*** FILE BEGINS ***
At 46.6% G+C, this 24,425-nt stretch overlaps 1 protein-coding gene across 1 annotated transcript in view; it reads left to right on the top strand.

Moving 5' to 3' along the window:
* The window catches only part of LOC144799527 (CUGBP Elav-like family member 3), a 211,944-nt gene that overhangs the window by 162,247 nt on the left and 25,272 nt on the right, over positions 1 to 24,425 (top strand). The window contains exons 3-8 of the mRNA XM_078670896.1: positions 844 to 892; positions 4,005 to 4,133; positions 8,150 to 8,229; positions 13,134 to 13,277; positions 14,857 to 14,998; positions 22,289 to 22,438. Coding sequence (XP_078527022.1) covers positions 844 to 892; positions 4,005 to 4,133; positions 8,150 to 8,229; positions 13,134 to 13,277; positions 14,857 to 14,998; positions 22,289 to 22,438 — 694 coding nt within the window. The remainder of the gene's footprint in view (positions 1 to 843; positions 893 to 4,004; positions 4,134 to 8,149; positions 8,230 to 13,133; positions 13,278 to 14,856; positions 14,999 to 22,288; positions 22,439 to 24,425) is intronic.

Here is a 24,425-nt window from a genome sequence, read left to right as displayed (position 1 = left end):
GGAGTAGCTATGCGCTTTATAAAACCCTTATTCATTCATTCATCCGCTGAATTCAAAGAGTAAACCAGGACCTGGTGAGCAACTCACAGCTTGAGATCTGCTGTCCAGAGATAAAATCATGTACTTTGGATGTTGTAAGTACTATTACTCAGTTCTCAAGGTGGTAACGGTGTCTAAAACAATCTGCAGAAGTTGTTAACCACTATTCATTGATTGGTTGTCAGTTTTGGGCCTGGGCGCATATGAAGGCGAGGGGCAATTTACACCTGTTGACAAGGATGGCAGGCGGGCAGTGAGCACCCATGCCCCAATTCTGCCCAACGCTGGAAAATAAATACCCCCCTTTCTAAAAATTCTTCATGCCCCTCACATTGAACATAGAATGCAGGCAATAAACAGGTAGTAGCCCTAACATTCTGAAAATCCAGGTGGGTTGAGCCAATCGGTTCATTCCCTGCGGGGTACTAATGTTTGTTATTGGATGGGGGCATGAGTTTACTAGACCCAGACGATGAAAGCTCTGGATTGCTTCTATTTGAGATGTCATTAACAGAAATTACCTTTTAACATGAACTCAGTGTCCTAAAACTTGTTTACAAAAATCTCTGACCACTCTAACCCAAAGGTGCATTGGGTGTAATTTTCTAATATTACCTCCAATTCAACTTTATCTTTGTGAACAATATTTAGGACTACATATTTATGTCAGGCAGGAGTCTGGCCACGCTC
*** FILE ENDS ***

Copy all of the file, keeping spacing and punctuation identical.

At 46.6% G+C, this 24,425-nt stretch overlaps 1 protein-coding gene across 1 annotated transcript in view; it reads left to right on the top strand.

Moving 5' to 3' along the window:
* The window catches only part of LOC144799527 (CUGBP Elav-like family member 3), a 211,944-nt gene that overhangs the window by 162,247 nt on the left and 25,272 nt on the right, over positions 1 to 24,425 (top strand). The window contains exons 3-8 of the mRNA XM_078670896.1: positions 844 to 892; positions 4,005 to 4,133; positions 8,150 to 8,229; positions 13,134 to 13,277; positions 14,857 to 14,998; positions 22,289 to 22,438. Coding sequence (XP_078527022.1) covers positions 844 to 892; positions 4,005 to 4,133; positions 8,150 to 8,229; positions 13,134 to 13,277; positions 14,857 to 14,998; positions 22,289 to 22,438 — 694 coding nt within the window. The remainder of the gene's footprint in view (positions 1 to 843; positions 893 to 4,004; positions 4,134 to 8,149; positions 8,230 to 13,133; positions 13,278 to 14,856; positions 14,999 to 22,288; positions 22,439 to 24,425) is intronic.

Here is a 24,425-nt window from a genome sequence, read left to right as displayed (position 1 = left end):
GGAGTAGCTATGCGCTTTATAAAACCCTTATTCATTCATTCATCCGCTGAATTCAAAGAGTAAACCAGGACCTGGTGAGCAACTCACAGCTTGAGATCTGCTGTCCAGAGATAAAATCATGTACTTTGGATGTTGTAAGTACTATTACTCAGTTCTCAAGGTGGTAACGGTGTCTAAAACAATCTGCAGAAGTTGTTAACCACTATTCATTGATTGGTTGTCAGTTTTGGGCCTGGGCGCATATGAAGGCGAGGGGCAATTTACACCTGTTGACAAGGATGGCAGGCGGGCAGTGAGCACCCATGCCCCAATTCTGCCCAACGCTGGAAAATAAATACCCCCCTTTCTAAAAATTCTTCATGCCCCTCACATTGAACATAGAATGCAGGCAATAAACAGGTAGTAGCCCTAACATTCTGAAAATCCAGGTGGGTTGAGCCAATCGGTTCATTCCCTGCGGGGTACTAATGTTTGTTATTGGATGGGGGCATGAGTTTACTAGACCCAGACGATGAAAGCTCTGGATTGCTTCTATTTGAGATGTCATTAACAGAAATTACCTTTTAACATGAACTCAGTGTCCTAAAACTTGTTTACAAAAATCTCTGACCACTCTAACCCAAAGGTGCATTGGGTGTAATTTTCTAATATTACCTCCAATTCAACTTTATCTTTGTGAACAATATTTAGGACTACATATTTATGTCAGGCAGGAGTCTGGCCACGCTC